Best Lawyers for Media Law in Germany

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Lawyer
  • Location:
    Berlin, Germany
  • Practice Areas:
    Media Law
Lawyer
  • Location:
    Berlin, Germany
  • Practice Areas:
    Entertainment Law Competition / Antitrust Law Media Law Telecommunications Law
Lawyer
  • Location:
    Cologne, Germany
  • Practice Areas:
    Information Technology Law Sports Law Intellectual Property Law Media Law
Lawyer
  • Location:
    Berlin, Germany
  • Practice Areas:
    Entertainment Law Media Law Competition / Antitrust Law
Lawyer
  • Location:
    Munich, Germany
  • Practice Areas:
    Arbitration and Mediation International Arbitration Litigation Media Law Information Technology Law
Lawyer
  • Location:
    Berlin, Germany
  • Practice Areas:
    Media Law
Lawyer
  • Location:
    Hamburg, Germany
  • Practice Areas:
    Media Law Intellectual Property Law Information Technology Law
Lawyer
  • Location:
    Frankfurt/Main, Germany
  • Practice Areas:
    Media Law
Lawyer
  • Location:
    Berlin, Germany
  • Practice Areas:
    Entertainment Law Media Law
Lawyer
  • Location:
    Berlin, Germany
  • Practice Areas:
    Entertainment Law Intellectual Property Law Media Law
Lawyer
  • Location:
    Düsseldorf, Germany
  • Practice Areas:
    Regulatory Practice Information Technology Law Media Law
Lawyer
Mathias Schwarz was awarded 2019 "Lawyer of the Year" in Elasticsearch.PracticeArea

Mathias Schwarz

SKW Schwarz Rechtsanwälte
  • Location:
    Munich, Germany
  • Practice Areas:
    Entertainment Law Media Law
Lawyer
  • Location:
    Berlin, Germany
  • Practice Areas:
    Media Law Telecommunications Law Competition / Antitrust Law Corporate Law Private Equity Law Entertainment Law Regulatory Practice Mergers and Acquisitions Law
Lawyer
  • Location:
    Munich, Germany
  • Practice Areas:
    Telecommunications Law Media Law
Lawyer
  • Location:
    Berlin, Germany
  • Practice Areas:
    Energy Law Environmental Law Media Law Public Law Regulatory Practice
Lawyer
  • Location:
    Berlin, Germany
  • Practice Areas:
    Entertainment Law Intellectual Property Law Media Law
Lawyer
  • Location:
    Munich, Germany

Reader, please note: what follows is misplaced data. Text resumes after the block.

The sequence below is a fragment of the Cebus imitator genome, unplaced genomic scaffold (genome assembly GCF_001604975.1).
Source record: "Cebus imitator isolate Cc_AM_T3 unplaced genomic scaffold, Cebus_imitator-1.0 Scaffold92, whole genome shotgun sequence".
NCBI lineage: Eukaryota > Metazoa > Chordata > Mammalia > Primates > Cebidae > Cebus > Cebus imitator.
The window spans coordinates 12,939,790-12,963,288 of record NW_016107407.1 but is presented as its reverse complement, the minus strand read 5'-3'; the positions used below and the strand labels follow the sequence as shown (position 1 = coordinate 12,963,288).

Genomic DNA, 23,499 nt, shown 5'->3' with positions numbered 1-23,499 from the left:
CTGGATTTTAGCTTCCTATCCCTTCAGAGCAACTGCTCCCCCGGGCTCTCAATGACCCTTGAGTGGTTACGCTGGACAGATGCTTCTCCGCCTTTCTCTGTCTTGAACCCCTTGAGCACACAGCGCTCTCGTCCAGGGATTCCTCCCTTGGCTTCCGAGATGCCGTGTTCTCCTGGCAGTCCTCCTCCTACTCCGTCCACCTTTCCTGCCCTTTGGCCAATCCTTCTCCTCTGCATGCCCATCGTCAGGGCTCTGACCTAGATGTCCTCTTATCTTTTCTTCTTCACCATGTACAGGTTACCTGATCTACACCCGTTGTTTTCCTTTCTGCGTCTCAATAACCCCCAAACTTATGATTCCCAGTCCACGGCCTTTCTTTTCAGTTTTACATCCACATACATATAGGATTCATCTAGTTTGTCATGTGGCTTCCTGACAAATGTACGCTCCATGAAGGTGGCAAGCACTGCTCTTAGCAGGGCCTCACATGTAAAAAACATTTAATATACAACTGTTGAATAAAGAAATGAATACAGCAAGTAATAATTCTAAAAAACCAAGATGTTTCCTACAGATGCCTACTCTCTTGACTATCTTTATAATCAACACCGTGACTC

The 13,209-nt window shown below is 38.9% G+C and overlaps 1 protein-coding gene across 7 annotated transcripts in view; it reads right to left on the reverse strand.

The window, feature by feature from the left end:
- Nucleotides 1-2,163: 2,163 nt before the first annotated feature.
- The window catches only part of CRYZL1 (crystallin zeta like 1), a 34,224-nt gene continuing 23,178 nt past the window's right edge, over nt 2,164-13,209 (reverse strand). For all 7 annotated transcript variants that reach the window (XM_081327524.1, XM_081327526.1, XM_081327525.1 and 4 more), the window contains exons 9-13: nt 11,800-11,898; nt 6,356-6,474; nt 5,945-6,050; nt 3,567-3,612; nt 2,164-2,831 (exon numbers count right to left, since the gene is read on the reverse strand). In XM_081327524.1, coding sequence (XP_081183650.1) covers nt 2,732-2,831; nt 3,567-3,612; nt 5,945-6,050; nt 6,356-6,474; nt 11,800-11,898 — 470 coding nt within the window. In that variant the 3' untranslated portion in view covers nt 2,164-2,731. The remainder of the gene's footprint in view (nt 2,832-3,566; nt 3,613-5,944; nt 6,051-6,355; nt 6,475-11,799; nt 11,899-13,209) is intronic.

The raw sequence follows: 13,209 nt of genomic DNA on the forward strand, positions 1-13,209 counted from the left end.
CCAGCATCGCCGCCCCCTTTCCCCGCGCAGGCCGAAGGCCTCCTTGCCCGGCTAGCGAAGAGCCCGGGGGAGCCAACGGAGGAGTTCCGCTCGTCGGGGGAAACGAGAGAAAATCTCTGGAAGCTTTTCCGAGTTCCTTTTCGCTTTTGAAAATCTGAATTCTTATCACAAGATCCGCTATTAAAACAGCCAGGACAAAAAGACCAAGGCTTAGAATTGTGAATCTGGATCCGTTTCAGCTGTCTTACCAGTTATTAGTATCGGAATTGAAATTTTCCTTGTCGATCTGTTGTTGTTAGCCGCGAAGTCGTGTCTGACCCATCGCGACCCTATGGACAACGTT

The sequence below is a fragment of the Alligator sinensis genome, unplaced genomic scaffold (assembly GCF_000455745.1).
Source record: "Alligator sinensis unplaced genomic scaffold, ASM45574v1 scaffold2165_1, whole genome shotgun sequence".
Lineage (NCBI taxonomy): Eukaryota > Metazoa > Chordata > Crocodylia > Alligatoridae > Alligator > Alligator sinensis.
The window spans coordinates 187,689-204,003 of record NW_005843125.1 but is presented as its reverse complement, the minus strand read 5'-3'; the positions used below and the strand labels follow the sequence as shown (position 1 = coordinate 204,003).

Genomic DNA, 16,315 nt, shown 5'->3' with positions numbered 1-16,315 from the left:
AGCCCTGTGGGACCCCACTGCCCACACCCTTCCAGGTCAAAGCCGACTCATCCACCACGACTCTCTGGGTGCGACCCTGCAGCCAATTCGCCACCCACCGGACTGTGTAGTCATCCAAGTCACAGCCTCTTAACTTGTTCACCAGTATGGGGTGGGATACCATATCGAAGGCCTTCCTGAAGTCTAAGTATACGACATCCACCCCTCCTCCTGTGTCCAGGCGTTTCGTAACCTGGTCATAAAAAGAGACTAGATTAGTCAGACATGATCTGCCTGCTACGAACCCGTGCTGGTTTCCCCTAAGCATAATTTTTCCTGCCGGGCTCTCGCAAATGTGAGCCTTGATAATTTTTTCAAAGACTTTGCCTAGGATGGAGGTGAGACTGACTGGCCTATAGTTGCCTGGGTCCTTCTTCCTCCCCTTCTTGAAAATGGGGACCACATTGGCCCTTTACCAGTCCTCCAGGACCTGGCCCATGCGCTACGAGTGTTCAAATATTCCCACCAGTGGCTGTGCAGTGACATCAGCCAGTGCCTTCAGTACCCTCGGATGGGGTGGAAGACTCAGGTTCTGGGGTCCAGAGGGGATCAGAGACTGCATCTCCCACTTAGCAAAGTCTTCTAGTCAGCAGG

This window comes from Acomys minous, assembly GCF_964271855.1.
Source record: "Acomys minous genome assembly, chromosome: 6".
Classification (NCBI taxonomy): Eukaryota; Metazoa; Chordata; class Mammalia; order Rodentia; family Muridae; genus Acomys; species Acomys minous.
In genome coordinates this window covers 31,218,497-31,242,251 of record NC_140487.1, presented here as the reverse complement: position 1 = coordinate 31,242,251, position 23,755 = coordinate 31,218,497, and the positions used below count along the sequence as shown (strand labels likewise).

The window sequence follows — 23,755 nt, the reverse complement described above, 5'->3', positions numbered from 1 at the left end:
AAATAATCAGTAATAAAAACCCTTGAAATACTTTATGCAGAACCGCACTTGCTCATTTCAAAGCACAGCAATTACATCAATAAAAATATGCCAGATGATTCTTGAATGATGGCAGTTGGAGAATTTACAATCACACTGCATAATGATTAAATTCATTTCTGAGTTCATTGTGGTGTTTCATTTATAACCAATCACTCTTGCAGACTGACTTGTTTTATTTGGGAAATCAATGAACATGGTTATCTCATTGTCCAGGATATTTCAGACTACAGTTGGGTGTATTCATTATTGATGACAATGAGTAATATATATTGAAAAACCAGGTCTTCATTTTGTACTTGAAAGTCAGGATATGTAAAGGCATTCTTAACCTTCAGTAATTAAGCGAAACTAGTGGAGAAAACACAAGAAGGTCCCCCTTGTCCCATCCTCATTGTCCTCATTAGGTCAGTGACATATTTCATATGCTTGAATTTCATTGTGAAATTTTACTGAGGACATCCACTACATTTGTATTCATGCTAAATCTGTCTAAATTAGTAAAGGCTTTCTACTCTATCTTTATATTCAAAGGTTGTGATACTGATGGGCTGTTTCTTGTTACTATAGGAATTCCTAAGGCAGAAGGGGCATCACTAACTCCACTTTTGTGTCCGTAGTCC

• Practice Areas:
    Media Law Telecommunications Law Intellectual Property Law Litigation
Lawyer
  • Location:
    Berlin, Germany
  • Practice Areas:
    Tax Law Media Law Corporate Law
Lawyer
  • Location:
    Munich, Germany
  • Practice Areas:
    Media Law

  • Location:
  • Practice Areas:

Practice Area Definition

Media Law Definition

'Media Law' refers to private, administrative and even criminal law on information and communication through all kinds of media.

Typical media law cases relate to the tension between the freedom of press and expression on the one hand and the personality rights of those who are affected by publications in press, radio, television or Internet on the other. The freedom of information and right to report - the press law - is the core area of the media law. Many cases are dealing with the balancing of conflicting rights of the media and the rights of prominent personalities from the entertainment industry, Royal houses, politics or business. In practice, even more cases deal with the violation of rights of ordinary citizens or businesses by publications of others on social media platforms, blogs or the like. It is a typical media law question, if and when those affected by publications in the internet, in the press or other media may seek injunctive relief, are entitled to compensation, to public counterstatement, to correction, or to rectification, or to what extent citizens or companies must tolerate the expression of public opinion or statements of facts.

However, media law concerns far more than just typical cases of the press law and the right to privacy. It also covers administrative and regulatory issues in the field of media services, telecommunication services and telecommunications services, their admission and supervision by public authorities, as well as constitutional privileges of media against search and seizure measures by law enforcement agencies or other authorities.

Media law is also closely linked to copyright and competition law. It overlaps with copyright law particularly in cases of production and licensing of audiovisual content or the infringement of copyright by media, where the activities of publishing companies are concerned or those of collecting societies (in Germany particularly those of the GEMA, the "German society for musical performing and mechanical reproduction rights").